Review - 127 Hours

127 Hours (2010), R, 94 minutes - I'm going to get this out of the way right up front. Despite my recent attempts to format my reviews in a spoiler friendly way, there really isn't any way to do that with 127 Hours so if you're worried about that sort of thing just stop reading now.

Over the last few months, I have heard and read how great a performance James Franco turned in as canyoneer Aron Ralston in this film based on Ralston's experienced being trapped by a boulder in a Utah canyon. As a result, 127 Hours has been on my list of films to check out for quite a while.

I had also heard that the scene in which Ralston finally frees himself from the boulder that trapped him was vary graphic. Now I'm not going to talk big or anything, I don't do well with such material. I can watch war/battle scenes all day long, but as soon as a scene turns even remotely like a surgery (no matter how crude), my stomach turns. Knowing this, I convinced myself I could make it through the scene in question for two reasons: I had been looking forward to seeing this highly talked about performance for a while and it was the final film I needed to watch to have seen all ten 2011 Oscar nominations for Picture of the Year.

So, quick plot line overview: dude goes off canyoneering by himself without telling anyone where it was he was going. He comes across two girls who have managed to get lost on their hike. He delays his plans and plays tour guide for them, still not telling anyone where he was going himself. He parts ways with the ladies and begins his own trek again (descending Blue John Canyon). A boulder gives way beneath him and traps him by pinning his right arm to the canyon wall. After days of being trapped and running out of water, he severs his own arm in order to free himself.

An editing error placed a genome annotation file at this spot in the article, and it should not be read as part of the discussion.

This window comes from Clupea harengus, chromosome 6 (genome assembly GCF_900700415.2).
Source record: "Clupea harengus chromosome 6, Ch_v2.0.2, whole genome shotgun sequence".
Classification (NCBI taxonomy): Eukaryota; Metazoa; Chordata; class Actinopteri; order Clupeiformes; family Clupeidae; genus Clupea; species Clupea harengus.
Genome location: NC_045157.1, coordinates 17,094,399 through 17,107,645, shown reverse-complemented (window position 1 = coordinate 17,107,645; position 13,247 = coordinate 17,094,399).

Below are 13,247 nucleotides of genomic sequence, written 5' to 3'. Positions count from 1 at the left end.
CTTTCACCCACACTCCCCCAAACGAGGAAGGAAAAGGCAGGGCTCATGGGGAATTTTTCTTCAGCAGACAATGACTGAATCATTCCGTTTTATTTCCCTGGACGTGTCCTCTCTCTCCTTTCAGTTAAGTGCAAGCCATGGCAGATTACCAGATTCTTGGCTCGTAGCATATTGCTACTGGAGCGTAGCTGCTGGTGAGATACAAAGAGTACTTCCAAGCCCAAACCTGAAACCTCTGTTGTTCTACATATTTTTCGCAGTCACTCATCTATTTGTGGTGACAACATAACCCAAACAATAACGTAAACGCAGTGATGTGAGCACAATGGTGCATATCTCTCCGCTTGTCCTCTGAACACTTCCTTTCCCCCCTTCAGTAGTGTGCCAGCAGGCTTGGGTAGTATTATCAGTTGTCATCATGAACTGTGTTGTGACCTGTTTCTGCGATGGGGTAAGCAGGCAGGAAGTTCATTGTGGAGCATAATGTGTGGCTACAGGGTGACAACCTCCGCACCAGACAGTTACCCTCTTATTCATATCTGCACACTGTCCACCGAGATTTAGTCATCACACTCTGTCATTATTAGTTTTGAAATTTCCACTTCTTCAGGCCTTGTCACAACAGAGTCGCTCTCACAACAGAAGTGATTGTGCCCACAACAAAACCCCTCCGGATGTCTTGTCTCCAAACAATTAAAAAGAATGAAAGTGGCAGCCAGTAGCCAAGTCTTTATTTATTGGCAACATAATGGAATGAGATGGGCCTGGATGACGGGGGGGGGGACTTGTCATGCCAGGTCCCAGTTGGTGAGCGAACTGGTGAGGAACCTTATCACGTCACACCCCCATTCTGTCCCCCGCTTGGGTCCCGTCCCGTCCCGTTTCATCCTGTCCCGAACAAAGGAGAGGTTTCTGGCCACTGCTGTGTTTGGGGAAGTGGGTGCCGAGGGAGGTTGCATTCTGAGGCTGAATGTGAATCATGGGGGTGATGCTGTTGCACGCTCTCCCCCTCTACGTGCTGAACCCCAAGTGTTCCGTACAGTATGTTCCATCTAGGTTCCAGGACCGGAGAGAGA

Time for a little 'good news/bad news'. Good news: James Franco does in fact turn in an excellent performance. His transformation from light-hearted canyoneer who didn't panic when trapped and who was pretty damn organized and collected considering the situation to a desperate unhinged man is incredible to watch. 95% of the movie is excellent. Bad news: the 5% that isn't? The few minutes in which Ralston saws off his own arm in order to free himself. I have never felt so sick to my stomach watching a movie in my life. I first tried to just avert my eyes and look at the side of the screen. Then I tried looking at the floor. Finally I had to close my eyes completely. I'm writing this about an hour and fifteen minutes after the movie ended and just thinking about it is making me a bit sick.

Aron Rolstan's story is nothing short of amazing, and Franco's performance is more than worthy of the Best Actor Oscar nomination he received. If you have any interest in a film about the triumph of the human spirit, I recommend checking out 127 Hours. However, if you're even remotely squeamish (like me), do yourself a favor and rent it once it comes out on dvd/blu-ray. At least that way you can fast forward or skip self mutilation scene.

Now with a little luck, having gotten this review out of my system, maybe I'll be able to settle my stomach down enough to eat dinner.


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